There have been a lot of complaints flying around about how iPad doesn’t do this, and iPad can’t do that, and iPad won’t work with that other thing. Some people are so obsessed about all the things that iPad isn’t capable of doing that they overlook all that it can do. By looking for failure, these reviewers lost sight of what iPad is all about.
There are plenty of people who are defending iPad out there, so I was interested in why the people who dislike iPad so passionately feel the way they do. We, the people, tend to make our decisions based on little snippets of information that we find to be true and productive for solving various problems. “If something is steaming, it must be hot.” “Big things fall harder and faster.” “Where there’s smoke, there’s fire.” “If one is good, two is even better.” “If it looks clean…” “Little kids don’t lie.” “If it’s natural, it’s not chemical.” “Summer is when the Earth is closest to the sun.” “One can’t get fat eating vegetables.” These are the building blocks of our intuitions.
We are all walking encyclopedias of folksy wisdom—common sense explanations that are consciously and unconsciously spread by the communities to which we belong. Some of these snippets of wisdom are true, some are not, and people pick and choose among them depending on circumstances, easily wielding contradictory ideas to make every-day decisions. These snippets of folksy wisdom are not products of our individual thoughtful deliberations. In fact, most people would have difficulty articulating them or providing explanations of their origins. And these snippets tend to have strong emotional underpinnings, resulting in passionate snap judgments.
A few decades ago, when I was a grad student at Berkeley, I went looking for some knowledge snippets at an Oakland elementary school. My best find was “more is better.” This bit of folksy wisdom permeated every aspect of these students’ lives: thicker books had more knowledge as did heavier books; kids with more friends were better people as were those with more money. But it’s not just fifth graders that held this truth to be self-evident. American culture reinforces “more is better” wisdom snippet at every turn. Tall people make more money. Rich people are more attractive. Bigger breast are more desirable. We’re giving 110% to our projects now. And when it comes to computers, the more features the better. And it’s not only the average American consumer that feels this way. Companies that produce software and hardware rate and compare each others’ systems by the length of their feature sets: more is better.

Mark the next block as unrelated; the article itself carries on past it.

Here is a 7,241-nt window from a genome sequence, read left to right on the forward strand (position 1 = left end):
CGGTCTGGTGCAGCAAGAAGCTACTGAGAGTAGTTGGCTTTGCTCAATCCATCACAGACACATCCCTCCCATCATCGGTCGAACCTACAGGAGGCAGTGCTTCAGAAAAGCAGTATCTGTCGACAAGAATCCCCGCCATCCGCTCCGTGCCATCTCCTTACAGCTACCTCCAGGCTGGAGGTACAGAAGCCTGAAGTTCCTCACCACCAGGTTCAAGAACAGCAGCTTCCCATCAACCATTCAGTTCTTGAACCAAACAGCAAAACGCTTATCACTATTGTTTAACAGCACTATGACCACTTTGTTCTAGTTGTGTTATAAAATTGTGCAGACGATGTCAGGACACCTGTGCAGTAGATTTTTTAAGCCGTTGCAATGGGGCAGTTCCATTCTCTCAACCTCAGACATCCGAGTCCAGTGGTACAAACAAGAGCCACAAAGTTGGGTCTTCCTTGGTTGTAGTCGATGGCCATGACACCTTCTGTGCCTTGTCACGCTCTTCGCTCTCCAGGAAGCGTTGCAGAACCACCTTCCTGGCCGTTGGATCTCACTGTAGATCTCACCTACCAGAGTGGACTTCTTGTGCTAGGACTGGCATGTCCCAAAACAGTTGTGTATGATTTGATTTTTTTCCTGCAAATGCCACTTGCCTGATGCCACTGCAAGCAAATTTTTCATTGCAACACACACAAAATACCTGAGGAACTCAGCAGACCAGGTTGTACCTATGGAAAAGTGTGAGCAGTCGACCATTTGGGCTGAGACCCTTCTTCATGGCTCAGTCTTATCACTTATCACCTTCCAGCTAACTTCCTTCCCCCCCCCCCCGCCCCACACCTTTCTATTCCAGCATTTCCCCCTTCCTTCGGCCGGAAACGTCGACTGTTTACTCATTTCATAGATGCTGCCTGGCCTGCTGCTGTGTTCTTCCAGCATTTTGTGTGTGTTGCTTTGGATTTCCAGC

So it’s not a surprise that when Apple’s iPad came out, it too was judged by its feature set…and it came up short! Reviewers raved how it couldn’t even begin to compare to a laptop (or even a smart phone). More is better! The reaction was emotional, as all reactions that are based of snippets of folksy wisdom. But those who went ahead and got an iPad anyway had another emotional reaction. This one was based on the actual experience with the Apple device. I have yet to come across an iPad owner who regrets the purchase.
The world is full folksy wisdom—messy and culturally-dependent, emotionally-driven, totally contradictory and situationally-specific, mostly inarticulate snippets of knowledge. Product designers and sales people have to have deep understanding of folksy wisdom among their users and in the market places they are pursuing.